Young Cole is a shy and often anxious fourteen-year-old kid who still has a babysitter. However, Bee seems like the best kind of babysitter to have: she’s hot, super nice, and she loves geeky stuff just as much as Cole. He’s not exactly upset that he gets to hang out with her, but Cole is fed up with getting picked on a school, and it’s nice to have a refuge with Bee. But when his parents go away to a hotel for the night, Cole decides to stay up late to see what Bee does when he goes to bed; he finds out that she’s not the same person he’s known during their fun nerd times, and he becomes the target of a crazy cult attempting to make their wishes come true using his blood!
Director: McG Actors: Samara Weaving, Judah Lewis, Bella Thorne, Robbie Amell, Ken Marino Genre: Horror/Comedy Year of Release: 2017
No, we’re not talking about the Alicia Silverstone The Babysitter (which was re-released not too long ago by Scream Factory): this 2017 film is a new Netflix Original directed by McG and written by Brian Duffield, and it’s a highly entertaining horror comedy that manages to craft a compelling narrative intermixed with quite a lot of gore.
As you can tell from the neon poster artwork, The Babysitter is heavily influenced by ’80s films – not just horror, but the kid-friendly ones like The Monster Squad and The Goonies where the odd but lovable heroes are children still in their awkward pubescent stage. In this case, Cole (Judah Lewis) is the sole protagonist: goofy, geeky, and weird, he’s certainly not the type of kid to easily make friends at school, but he’s the perfect blend of affable and able for a film about a cult of young adults attempting to steal his blood and perform a spell that grants them anything they wish.
McG does a great job of setting up the film as something of a shock for those audience members who don’t know a lot about its plot. The first act is all about Cole’s relationship with his babysitter Bee (Samara Weaving) – he’s clearly somewhat smitten with her, but it’s mostly because she treats him with dignity that he doesn’t get from his classmates and even his parents. Bee’s the cool older woman who still wants to hang out with him even if it’s because that’s her job, and The Babysitter expertly crafts a funny, stylish comedy out of these parts.
And then things get bloody when Bee invites her friends (Bella Thorne, Robbie Amell, Hana Mae Lee, Andrew Bachelor) over for a game of spin-the-bottle truth-or-dare and then a cult ritual that involves sacrifice and the blood of an innocent. The Babysitter quickly goes from a slice-of-life comedy a la The Wonder Years to a more violent and darkly humorous Home Alone, with Cole fending off these kids with bug spray, fireworks, treehouses, and more. The film is well-paced and delivers a lot of great bits of wry comedy, but its best offering are the gory setpieces that are often surprising.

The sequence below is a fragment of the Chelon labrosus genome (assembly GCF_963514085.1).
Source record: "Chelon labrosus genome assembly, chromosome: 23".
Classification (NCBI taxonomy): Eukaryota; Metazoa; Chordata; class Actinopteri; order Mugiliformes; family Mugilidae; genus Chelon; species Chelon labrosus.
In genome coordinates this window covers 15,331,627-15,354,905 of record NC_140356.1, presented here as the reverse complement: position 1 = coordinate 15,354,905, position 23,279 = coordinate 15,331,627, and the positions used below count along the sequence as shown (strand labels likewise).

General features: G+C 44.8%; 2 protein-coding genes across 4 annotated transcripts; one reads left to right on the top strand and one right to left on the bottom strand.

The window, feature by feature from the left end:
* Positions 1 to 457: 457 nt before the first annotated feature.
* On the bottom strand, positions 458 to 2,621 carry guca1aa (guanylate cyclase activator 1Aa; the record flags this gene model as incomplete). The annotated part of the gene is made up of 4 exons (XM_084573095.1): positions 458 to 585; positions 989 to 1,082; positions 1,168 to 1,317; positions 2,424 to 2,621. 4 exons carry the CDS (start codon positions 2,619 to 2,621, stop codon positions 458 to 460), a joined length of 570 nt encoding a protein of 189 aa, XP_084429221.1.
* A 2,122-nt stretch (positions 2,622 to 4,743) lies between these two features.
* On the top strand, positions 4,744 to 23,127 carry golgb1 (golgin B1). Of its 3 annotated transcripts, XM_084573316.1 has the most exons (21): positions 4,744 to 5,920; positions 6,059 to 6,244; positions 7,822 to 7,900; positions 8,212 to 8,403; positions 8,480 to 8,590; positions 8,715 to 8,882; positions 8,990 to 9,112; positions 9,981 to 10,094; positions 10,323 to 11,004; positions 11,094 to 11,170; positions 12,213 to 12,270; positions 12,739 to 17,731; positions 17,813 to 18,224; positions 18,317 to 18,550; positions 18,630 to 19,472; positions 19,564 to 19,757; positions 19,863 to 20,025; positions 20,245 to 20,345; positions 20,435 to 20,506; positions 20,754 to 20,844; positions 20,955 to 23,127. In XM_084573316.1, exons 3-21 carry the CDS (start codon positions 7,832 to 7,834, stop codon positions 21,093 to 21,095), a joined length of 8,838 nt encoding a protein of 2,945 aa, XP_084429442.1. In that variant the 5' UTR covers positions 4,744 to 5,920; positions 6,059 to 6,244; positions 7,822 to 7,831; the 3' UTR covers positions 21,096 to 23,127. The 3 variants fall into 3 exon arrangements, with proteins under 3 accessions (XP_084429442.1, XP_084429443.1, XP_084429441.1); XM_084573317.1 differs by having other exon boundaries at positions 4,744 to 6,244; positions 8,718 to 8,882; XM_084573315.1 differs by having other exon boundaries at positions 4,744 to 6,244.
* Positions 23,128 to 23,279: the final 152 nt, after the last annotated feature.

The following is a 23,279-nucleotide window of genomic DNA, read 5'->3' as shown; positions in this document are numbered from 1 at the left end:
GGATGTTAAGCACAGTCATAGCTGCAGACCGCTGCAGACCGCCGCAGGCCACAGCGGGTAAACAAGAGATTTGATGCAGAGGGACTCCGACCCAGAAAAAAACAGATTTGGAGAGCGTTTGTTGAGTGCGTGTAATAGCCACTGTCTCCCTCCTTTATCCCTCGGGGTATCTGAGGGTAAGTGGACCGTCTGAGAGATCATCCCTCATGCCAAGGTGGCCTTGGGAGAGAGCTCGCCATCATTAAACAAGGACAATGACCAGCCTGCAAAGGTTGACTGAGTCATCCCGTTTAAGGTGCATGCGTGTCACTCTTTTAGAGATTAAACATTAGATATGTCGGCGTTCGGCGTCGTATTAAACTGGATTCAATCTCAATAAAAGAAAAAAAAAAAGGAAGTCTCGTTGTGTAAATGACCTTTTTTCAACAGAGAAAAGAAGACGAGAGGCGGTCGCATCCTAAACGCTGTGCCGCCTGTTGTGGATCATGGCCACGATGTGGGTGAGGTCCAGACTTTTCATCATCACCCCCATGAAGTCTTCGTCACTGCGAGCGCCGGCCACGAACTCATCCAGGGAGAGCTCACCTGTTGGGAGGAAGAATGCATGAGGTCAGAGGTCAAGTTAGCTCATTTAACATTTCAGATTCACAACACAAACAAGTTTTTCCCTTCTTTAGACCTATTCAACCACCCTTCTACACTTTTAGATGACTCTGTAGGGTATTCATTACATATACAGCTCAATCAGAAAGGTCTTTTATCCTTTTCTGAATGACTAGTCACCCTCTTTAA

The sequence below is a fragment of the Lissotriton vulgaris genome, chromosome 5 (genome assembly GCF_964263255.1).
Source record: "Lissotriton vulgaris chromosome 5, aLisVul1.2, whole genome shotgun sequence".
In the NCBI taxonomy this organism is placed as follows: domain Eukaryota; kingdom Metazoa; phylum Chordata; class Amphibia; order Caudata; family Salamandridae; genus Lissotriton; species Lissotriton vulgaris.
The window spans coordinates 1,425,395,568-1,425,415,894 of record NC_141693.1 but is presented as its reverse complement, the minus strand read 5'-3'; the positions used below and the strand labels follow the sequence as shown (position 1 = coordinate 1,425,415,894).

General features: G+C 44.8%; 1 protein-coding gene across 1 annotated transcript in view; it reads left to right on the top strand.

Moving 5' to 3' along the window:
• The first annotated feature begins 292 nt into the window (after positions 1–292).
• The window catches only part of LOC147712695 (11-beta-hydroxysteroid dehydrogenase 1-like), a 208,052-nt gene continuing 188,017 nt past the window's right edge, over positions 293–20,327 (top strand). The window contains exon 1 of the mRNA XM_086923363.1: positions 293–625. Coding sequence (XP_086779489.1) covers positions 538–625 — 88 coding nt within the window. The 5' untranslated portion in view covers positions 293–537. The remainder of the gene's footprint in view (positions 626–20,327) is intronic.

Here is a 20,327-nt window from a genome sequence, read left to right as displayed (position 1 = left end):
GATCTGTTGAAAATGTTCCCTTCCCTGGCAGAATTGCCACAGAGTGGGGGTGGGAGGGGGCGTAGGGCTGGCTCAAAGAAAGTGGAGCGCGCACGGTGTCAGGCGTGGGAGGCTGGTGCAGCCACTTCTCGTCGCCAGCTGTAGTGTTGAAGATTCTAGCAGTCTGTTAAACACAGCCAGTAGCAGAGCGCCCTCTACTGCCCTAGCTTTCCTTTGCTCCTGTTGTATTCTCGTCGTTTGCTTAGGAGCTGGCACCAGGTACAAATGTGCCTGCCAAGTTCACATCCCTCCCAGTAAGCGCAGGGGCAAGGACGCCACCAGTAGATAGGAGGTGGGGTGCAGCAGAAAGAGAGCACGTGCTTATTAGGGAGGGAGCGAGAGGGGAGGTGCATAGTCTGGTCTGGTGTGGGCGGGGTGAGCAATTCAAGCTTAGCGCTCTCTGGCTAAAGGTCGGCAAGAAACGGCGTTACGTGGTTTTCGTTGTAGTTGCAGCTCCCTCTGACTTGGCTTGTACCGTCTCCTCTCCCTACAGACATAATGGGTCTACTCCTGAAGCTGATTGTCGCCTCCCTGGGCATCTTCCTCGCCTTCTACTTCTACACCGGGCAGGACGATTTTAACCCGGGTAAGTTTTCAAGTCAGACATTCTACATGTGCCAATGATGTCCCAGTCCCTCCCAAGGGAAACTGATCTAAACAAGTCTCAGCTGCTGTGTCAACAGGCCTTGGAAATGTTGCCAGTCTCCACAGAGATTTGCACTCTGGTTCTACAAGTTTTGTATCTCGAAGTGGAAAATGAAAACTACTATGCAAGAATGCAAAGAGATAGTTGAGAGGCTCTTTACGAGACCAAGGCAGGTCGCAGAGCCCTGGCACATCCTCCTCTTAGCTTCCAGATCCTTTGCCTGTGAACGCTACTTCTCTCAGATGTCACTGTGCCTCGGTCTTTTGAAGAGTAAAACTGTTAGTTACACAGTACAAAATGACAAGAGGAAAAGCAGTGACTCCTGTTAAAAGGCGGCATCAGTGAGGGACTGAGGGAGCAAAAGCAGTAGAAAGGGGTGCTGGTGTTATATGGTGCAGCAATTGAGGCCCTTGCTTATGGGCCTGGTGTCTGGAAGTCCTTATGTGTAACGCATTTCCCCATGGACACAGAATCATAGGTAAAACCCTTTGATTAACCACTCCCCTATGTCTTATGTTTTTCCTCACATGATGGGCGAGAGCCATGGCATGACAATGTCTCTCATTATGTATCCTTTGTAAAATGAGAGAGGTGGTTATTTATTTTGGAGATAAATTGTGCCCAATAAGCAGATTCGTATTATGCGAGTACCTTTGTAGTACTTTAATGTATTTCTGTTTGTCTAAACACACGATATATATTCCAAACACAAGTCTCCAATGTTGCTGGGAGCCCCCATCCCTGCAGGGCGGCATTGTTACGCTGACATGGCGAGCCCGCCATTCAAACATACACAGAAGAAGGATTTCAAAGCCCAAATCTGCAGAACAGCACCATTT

And McG’s film has a lot of heart, too, because there’s definitely an emotional comedown once Cole finds out that Bee isn’t the awesome person he thought she was. As Cole’s sole tether to “normalcy,” he’s obviously more devastated at the fact that she’s been faking her love for him this whole time. But The Babysitter comes to a compelling conclusion as Cole finds out that he’s the hero in this scenario, the one who vanquishes the big bad and gets the girl. The film’s constant references to movie boss scenarios comes full circle in the climax, and it adds an enjoyable level of metahumor to the film’s already obvious inspirations and references.
Fans of retro throwbacks and gory comedies will find a lot to enjoy in The Babysitter, and even viewers who aren’t big on gore will be able to look past the bloodsoaked vignettes because of their over-the-top portrayal. Fun, adventurous, and witty, this is a movie you should stay at home with; you’re never too old for this Babysitter.
The film has a surprising number of violent scenes, though the gore and blood spray is clearly exaggerated for effect. Head stabbings, explosions, hangings, and a brutal shotgun blast are just some of the gruesome things you should expect to see in the film – all done to great effect.
While the film doesn’t have actual nudity, there’s quite a bit of bodacious action going on thanks to Samara Weaving’s short shorts and a bathing suit scene that will have guys and pubescent teens salivating. Bella Thorne talks about her boobs a lot as well, and there’s a sexy make-out scene I won’t spoil too. Oh yeah, there’s also a stylized shot of Ken Marino getting a bored handjob.
The aforementioned bored handjob is indicative of marriage.
A lot of TV and film references including Alien, The Godfather: Part II, Star Trek, and more
This was a perfect time for Bella Thorne to show her boobs on film like she does in her Snapchats and her streetwear, but alas no go.
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